The effect of authentic project-based learning on attitudes and career aspirations in STEM
Can engaging college students in client-centered projects in science, technology, engineering, and mathematics (STEM) coursework increase interest in STEM professions? The current study explored the effectiveness of project-based learning (PjBL) courses on student attitudes, major choice, and career aspirations in STEM. Framed in expectancy-value and social cognitive career choice models, we examined the effect of engaging in at least one authentic, project-based course during the first four semesters of college on student STEM attitudes and career aspirations in a quasi-experimental study with a sample of (N = 492) natural science and engineering students. STEM self-efficacy and subjective task value variables (STEM attainment, intrinsic and utility value of STEM courses, and relative cost associated with engaging in STEM courses) were examined as mediators of the relationship between classroom project-based experiences and STEM career aspirations. Gender and underrepresented minority status were also examined. We found that engaging in at least one project-based course during the first four semesters affected student perceptions of STEM skills, perceptions of the utility value of participating in STEM courses, and STEM career aspirations. Furthermore, we found that the effect of project-based courses on STEM career aspirations was mediated by STEM skills and perceptions of course utility. The effect of PjBL was not moderated by race or gender. We highlight areas of future research and the promise of PjBL for engaging students in STEM professions.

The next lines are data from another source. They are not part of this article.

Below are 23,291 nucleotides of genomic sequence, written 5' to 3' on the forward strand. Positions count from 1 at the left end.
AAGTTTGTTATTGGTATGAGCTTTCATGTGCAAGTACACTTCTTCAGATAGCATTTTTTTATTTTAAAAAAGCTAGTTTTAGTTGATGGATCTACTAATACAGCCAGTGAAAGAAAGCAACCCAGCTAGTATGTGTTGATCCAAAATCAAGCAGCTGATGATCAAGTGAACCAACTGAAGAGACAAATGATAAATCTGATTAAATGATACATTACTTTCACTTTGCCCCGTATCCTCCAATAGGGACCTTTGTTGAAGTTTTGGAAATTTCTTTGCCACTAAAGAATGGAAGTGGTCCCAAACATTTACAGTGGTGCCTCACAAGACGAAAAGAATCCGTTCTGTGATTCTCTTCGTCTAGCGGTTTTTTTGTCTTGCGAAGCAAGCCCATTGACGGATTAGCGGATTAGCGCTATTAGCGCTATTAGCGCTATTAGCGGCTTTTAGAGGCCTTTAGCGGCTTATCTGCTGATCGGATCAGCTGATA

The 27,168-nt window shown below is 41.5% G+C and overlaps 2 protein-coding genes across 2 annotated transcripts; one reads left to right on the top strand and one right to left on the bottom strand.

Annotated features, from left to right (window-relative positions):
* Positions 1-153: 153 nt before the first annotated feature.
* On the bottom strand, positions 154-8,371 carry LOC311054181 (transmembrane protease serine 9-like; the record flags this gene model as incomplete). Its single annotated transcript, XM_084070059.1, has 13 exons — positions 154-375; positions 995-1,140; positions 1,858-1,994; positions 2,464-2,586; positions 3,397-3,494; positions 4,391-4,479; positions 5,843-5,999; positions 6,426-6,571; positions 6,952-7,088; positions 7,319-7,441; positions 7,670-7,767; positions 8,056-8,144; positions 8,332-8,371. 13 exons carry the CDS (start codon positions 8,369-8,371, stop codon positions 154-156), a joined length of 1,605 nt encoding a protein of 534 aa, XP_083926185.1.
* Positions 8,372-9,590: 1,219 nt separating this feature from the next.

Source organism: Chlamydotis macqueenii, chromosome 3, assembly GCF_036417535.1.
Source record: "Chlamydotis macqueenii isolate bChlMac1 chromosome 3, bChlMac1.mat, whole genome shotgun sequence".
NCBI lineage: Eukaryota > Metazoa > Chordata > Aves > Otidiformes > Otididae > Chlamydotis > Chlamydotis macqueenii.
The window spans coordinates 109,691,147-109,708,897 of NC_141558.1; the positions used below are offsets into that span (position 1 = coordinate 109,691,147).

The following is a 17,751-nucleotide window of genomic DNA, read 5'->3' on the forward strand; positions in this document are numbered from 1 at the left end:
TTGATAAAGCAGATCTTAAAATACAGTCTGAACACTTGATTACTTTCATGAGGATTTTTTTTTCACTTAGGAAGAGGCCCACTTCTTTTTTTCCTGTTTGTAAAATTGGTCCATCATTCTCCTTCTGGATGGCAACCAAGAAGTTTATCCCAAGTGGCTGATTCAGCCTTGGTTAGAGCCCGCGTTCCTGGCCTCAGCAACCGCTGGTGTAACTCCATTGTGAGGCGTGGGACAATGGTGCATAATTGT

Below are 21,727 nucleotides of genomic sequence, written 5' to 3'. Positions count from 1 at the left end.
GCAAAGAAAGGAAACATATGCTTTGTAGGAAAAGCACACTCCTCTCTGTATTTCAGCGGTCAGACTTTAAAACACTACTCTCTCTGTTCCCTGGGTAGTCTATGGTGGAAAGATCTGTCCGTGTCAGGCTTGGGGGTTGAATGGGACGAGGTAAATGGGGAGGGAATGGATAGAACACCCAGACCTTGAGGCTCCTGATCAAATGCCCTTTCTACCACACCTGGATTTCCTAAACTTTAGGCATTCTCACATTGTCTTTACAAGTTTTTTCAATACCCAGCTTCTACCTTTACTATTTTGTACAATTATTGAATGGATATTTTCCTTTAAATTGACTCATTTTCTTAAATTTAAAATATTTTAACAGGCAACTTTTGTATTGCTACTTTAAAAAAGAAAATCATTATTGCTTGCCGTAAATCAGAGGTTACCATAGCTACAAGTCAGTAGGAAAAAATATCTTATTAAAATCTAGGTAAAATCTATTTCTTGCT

Beier, ME; Kim, MH; Saterbak, A; Leautaud, V; Bishnoi, S; Gilberto, JM
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